Kaepernick shares first Nike video ad
© Screenshot/Twitter

Former NFL quarterback Colin Kaepernick shared the video of his first Nike ad Wednesday, which will run as part of a newly announced campaign starring the athlete. 

“Believe in something. Even if it means sacrificing everything. #JustDoIt,” Kaepernick wrote in his tweet.

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“If people say you dreams are crazy, if they laugh at what you think you can do, good. Stay that way,” Kaepernick says in a voiceover running throughout the ad. “Because what nonbelievers fail to understand is that calling a dream crazy is not an insult, it’s a compliment.”

The ad, which clocks in at just more than 2 minutes, features Kaepernick pointing to a variety of people across different ages who overcame hurdles to succeed in sports. It was released a day before the National Football League season is due to start.

The people featured include professional athletes such as Charlie Jabaley, who completed an Ironman after losing 300 pounds and recovering from brain cancer, as well as soccer player Alphonso Davies, who moved to Canada from a refugee camp and joined the national team at age 16.

The video also features appearances by NBA superstar LeBron James, who voiced support for the Nike ads on Tuesday, as well as tennis player Serena Williams, among other athletes.

“So don’t ask if your dreams are crazy,” Kaepernick says as the ad closes. “Ask if they’re crazy enough.”

Nike’s decision to make Kaepernick the face of their Just Do It campaign earlier this week was met with controversy.

Kaepernick became a point of national division when he started kneeling during the national anthem to protest racial injustice, an act that has led to strong criticism from President TrumpDonald John TrumpHannity urges Trump not to fire 'anybody' after Rosenstein report Ben Carson appears to tie allegation against Kavanaugh to socialist plot Five takeaways from Cruz, O'Rourke's fiery first debate MORE and other conservatives.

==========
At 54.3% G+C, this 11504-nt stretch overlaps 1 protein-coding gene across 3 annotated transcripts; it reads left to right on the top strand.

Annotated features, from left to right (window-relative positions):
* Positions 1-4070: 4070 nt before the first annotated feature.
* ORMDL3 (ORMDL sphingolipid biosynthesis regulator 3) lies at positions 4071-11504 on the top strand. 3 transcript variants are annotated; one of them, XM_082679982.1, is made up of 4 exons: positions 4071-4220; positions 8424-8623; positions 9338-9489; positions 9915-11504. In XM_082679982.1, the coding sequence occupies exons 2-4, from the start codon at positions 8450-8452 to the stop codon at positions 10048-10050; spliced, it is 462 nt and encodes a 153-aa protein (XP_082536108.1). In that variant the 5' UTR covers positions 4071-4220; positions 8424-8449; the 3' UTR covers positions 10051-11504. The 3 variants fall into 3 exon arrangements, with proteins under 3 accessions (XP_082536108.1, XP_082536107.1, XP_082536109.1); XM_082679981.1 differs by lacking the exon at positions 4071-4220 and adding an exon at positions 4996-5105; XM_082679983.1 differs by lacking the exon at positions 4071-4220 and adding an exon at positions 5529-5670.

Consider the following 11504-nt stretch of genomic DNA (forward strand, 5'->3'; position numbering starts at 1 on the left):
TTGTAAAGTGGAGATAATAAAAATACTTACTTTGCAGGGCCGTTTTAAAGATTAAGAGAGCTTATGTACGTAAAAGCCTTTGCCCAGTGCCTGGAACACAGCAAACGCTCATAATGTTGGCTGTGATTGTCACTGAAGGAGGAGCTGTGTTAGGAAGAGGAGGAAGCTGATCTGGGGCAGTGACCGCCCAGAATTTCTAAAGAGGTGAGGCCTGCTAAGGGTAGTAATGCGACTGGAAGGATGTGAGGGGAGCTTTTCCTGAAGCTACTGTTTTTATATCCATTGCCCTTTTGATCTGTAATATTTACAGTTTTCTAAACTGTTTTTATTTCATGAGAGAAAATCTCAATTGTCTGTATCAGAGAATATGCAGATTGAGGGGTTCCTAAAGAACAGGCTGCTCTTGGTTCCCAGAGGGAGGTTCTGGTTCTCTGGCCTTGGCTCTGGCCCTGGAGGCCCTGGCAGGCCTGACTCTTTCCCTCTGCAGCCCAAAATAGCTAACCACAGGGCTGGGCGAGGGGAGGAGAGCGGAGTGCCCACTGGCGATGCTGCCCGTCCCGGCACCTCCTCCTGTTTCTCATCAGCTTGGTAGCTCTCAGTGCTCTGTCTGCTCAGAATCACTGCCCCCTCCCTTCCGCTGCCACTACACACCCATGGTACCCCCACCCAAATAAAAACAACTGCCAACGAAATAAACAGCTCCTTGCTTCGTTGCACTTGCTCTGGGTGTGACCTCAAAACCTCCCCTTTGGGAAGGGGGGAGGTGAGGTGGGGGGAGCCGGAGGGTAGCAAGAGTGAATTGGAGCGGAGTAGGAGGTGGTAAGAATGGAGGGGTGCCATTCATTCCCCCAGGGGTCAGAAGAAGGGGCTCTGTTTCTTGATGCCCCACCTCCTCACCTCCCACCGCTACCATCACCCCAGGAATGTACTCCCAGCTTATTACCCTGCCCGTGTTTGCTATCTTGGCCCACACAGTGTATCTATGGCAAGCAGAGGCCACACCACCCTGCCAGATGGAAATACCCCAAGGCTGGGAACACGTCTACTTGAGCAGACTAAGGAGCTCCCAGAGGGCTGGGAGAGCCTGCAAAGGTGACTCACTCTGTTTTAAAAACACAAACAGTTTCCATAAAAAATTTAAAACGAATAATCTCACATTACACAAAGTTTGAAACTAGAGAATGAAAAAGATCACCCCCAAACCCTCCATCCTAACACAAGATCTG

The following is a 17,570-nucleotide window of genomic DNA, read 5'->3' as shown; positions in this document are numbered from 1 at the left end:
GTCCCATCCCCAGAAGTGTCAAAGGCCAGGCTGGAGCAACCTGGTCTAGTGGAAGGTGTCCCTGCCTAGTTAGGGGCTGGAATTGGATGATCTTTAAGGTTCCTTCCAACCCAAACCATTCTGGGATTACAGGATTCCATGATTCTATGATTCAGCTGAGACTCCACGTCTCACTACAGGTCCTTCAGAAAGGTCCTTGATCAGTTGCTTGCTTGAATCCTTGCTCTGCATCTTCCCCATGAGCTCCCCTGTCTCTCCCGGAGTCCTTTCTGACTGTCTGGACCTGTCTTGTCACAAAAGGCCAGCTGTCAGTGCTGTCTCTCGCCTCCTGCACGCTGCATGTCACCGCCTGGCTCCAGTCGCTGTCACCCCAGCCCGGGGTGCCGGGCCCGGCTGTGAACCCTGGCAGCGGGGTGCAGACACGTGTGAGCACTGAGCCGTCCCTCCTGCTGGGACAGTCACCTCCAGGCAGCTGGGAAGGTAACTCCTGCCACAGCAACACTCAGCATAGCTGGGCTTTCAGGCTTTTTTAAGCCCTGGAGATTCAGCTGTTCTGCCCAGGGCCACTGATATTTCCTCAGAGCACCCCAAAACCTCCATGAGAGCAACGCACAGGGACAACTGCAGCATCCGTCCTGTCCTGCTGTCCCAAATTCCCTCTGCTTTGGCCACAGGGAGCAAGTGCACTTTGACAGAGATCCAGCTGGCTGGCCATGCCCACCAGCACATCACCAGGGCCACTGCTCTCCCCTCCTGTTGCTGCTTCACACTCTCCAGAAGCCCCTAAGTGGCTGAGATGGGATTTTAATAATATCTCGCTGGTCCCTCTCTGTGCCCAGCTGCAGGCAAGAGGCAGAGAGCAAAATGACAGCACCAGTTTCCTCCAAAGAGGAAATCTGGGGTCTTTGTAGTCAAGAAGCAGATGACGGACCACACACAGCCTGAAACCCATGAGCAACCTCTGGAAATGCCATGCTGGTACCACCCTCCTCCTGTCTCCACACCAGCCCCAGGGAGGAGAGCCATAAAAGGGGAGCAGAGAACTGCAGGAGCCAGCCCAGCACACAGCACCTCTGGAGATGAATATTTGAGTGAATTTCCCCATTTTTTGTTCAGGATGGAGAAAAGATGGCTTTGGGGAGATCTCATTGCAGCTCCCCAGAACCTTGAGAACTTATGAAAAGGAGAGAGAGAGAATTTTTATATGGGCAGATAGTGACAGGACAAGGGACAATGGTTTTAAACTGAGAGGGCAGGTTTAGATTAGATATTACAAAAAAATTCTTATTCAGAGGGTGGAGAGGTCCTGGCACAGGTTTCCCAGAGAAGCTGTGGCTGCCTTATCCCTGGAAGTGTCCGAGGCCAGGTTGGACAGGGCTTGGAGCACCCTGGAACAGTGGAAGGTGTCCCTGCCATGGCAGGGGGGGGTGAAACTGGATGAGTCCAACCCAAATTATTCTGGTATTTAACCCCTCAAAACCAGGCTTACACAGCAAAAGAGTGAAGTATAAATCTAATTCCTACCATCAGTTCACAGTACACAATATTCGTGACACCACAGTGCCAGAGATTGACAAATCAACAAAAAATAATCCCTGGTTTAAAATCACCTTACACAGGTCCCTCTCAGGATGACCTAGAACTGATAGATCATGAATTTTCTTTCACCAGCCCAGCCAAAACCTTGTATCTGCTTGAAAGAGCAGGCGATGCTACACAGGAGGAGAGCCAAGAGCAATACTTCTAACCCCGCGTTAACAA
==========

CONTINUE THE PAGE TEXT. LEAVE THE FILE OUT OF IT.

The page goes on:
Trump ripped into Nike and Kaepernick for their decision to collaborate on an ad campaign.

“I think it’s a terrible message that they’re sending and the purpose of them doing it, maybe there’s a reason for them doing it,” Trump told The Daily Caller in an interview Tuesday. “But I think as far as sending a message, I think it’s a terrible message and a message that shouldn’t be sent. There’s no reason for it.”

But LeBron James and former CIA Director John BrennanJohn Owen BrennanNew book: Putin tried to reinforce Trump’s belief in a ‘deep state’ undermining him Retired admiral resigned from Pentagon advisory committee after writing open letter to Trump Rand Paul ramps up his alliance with Trump MORE have supported Kaepernick.

Brennan tweeted Monday that Kaepernick drew the nation’s attention to a national problem of racial injustice.

James said Tuesday that he supports Nike and “anybody who believes in change.”

Kaepernick has filed a grievance against the NFL, alleging the league's owners colluded to keep him out, in a case that is set to go to trial